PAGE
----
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Economist talks about Pennsylvania’s economy in 2023

  • Scott LaMar
A hand holding out cash money.

 CSA-Archive / Getty Images

A hand holding out cash money.

Airdate: December 21, 2022

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Inflation has been running at 40-year highs for the past few months led by the prices on energy and food. The U.S. Federal Reserve has responded by raising interest rates to slow down the economy. At the same time, the nation is adding hundreds of thousands of jobs every month and consumers have money to spend.

Those are just a few of the factors that are contributing to unique economic circumstances and have economists talking about a recession or maybe not.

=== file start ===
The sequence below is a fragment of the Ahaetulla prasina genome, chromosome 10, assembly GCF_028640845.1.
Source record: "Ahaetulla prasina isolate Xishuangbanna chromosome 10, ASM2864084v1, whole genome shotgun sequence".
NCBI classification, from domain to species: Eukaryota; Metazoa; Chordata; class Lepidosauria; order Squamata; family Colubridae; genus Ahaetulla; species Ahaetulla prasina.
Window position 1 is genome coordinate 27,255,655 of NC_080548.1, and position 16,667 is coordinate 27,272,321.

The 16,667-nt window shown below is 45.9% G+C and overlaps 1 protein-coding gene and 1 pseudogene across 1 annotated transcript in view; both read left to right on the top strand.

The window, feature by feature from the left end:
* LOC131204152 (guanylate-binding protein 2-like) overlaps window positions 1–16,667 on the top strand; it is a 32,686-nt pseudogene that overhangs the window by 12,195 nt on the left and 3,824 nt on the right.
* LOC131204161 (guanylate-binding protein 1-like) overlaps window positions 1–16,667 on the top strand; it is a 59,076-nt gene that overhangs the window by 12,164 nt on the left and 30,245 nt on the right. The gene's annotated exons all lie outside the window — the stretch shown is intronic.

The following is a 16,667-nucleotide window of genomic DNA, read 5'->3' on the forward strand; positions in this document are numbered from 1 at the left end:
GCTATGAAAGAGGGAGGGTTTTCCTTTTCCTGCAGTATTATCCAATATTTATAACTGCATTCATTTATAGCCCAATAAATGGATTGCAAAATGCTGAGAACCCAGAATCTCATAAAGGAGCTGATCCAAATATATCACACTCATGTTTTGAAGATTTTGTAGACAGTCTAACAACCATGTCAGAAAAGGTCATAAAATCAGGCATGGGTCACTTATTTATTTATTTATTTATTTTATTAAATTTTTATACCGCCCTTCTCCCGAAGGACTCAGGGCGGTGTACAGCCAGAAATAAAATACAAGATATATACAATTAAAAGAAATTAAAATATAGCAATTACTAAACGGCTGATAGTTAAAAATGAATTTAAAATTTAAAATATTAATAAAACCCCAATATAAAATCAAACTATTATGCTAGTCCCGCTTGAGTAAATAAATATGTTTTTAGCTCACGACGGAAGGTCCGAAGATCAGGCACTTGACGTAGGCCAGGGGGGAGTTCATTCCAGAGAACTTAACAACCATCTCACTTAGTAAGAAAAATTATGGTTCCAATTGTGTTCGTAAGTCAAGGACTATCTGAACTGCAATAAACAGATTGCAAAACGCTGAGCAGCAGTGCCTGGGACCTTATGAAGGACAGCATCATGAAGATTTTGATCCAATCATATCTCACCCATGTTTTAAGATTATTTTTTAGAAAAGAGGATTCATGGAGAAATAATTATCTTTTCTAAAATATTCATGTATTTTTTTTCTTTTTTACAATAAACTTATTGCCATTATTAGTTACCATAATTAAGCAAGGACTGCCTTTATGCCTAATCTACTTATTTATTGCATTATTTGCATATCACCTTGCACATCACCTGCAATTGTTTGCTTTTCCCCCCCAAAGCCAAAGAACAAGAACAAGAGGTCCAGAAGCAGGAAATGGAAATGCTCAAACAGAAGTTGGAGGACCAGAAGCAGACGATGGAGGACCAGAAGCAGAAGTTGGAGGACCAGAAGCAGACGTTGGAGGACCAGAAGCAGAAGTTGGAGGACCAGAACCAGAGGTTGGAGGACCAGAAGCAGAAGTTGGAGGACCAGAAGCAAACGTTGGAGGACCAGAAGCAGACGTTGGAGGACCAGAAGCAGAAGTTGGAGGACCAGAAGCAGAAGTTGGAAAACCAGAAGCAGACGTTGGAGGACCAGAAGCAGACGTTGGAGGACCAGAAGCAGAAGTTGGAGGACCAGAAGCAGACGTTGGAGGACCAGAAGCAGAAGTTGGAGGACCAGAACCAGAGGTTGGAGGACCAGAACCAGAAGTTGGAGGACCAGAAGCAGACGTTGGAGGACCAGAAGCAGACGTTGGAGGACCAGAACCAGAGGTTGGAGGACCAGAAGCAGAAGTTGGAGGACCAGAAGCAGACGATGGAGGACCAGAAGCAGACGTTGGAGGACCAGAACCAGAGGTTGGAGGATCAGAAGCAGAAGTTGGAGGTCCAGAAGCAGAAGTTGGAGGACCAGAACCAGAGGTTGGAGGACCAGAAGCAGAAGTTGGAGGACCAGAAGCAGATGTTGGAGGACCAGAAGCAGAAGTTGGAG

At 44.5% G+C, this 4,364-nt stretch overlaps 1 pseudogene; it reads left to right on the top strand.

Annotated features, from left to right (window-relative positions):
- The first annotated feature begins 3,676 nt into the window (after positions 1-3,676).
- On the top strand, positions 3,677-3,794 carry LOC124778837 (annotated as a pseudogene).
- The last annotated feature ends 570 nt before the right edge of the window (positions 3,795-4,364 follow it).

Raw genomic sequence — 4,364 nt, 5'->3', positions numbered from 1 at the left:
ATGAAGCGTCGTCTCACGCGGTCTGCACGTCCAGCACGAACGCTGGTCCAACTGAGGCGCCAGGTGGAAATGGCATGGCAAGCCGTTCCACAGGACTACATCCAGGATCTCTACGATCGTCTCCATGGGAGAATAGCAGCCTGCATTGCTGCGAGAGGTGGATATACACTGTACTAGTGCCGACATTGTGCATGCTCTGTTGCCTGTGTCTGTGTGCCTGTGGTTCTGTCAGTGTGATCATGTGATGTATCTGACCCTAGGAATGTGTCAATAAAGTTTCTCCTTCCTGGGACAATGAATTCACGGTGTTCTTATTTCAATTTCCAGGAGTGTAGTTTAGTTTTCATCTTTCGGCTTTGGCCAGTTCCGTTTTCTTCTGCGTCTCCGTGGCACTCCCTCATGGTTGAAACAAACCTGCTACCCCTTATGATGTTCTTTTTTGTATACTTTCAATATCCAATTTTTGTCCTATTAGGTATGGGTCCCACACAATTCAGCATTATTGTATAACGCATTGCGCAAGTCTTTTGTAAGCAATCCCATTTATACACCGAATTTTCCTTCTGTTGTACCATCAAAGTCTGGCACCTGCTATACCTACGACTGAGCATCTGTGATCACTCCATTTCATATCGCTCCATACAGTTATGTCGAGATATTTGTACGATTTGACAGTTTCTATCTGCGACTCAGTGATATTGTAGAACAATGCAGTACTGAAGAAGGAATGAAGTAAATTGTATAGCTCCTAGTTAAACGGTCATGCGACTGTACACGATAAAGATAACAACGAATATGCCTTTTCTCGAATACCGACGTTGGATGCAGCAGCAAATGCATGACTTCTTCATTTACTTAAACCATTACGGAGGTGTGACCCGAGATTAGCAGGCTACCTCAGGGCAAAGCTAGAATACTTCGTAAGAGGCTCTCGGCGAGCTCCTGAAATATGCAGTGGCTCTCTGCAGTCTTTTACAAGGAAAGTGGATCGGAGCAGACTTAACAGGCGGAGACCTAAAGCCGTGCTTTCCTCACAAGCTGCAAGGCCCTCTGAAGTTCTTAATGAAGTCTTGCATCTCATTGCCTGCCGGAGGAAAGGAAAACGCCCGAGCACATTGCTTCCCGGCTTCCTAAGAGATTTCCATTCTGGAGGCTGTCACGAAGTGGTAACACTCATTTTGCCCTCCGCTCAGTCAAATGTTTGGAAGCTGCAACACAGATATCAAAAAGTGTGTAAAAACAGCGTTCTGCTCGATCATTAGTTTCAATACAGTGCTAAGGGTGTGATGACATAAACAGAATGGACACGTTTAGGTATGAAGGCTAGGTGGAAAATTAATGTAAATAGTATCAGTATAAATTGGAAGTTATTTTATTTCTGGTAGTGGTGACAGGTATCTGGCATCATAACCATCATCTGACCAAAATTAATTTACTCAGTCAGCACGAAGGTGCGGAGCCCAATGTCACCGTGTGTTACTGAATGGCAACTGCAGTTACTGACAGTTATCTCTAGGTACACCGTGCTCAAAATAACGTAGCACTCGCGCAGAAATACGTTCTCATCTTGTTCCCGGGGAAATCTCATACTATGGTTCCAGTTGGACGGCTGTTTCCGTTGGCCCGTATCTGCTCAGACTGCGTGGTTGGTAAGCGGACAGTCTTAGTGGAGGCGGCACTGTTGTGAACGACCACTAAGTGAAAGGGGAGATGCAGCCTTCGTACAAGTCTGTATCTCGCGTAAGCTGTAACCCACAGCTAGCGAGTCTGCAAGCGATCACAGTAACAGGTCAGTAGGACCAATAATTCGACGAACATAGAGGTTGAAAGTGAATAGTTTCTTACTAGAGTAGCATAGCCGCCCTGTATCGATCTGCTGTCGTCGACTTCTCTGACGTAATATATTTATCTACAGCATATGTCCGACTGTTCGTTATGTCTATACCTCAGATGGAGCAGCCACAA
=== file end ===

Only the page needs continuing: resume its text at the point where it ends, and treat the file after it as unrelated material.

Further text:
On The Spark Wednesday, Gus Faucher, senior vice president and chief economist of The PNC Financial Services Group said he expects a mild recession,”Employment is lagging that we see the economy start to turn down first and then we see employment start to fall after that. But we are seeing some indications of softening in the labor market. So, for example, with much higher mortgage rates, we’ve seen housing starts decline. Employment in residential construction has been roughly flat over the past six months. But I think we’re likely to start seeing job losses there. I think we’re likely to start seeing job losses in some manufacturing industries as higher interest rates weigh on consumer purchases of big ticket items like cars and appliances or in business investment, in equipment, machinery, those types of things. So we haven’t seen that yet in the labor market. If we don’t get a recession, the big reason why is because the labor market is going to hold up. But I think with with interest rates much higher than they were even at the beginning of 2022 and set to move higher into 2023. I think the most likely outcome for the economy next year is what would hopefully be a mild recession.”

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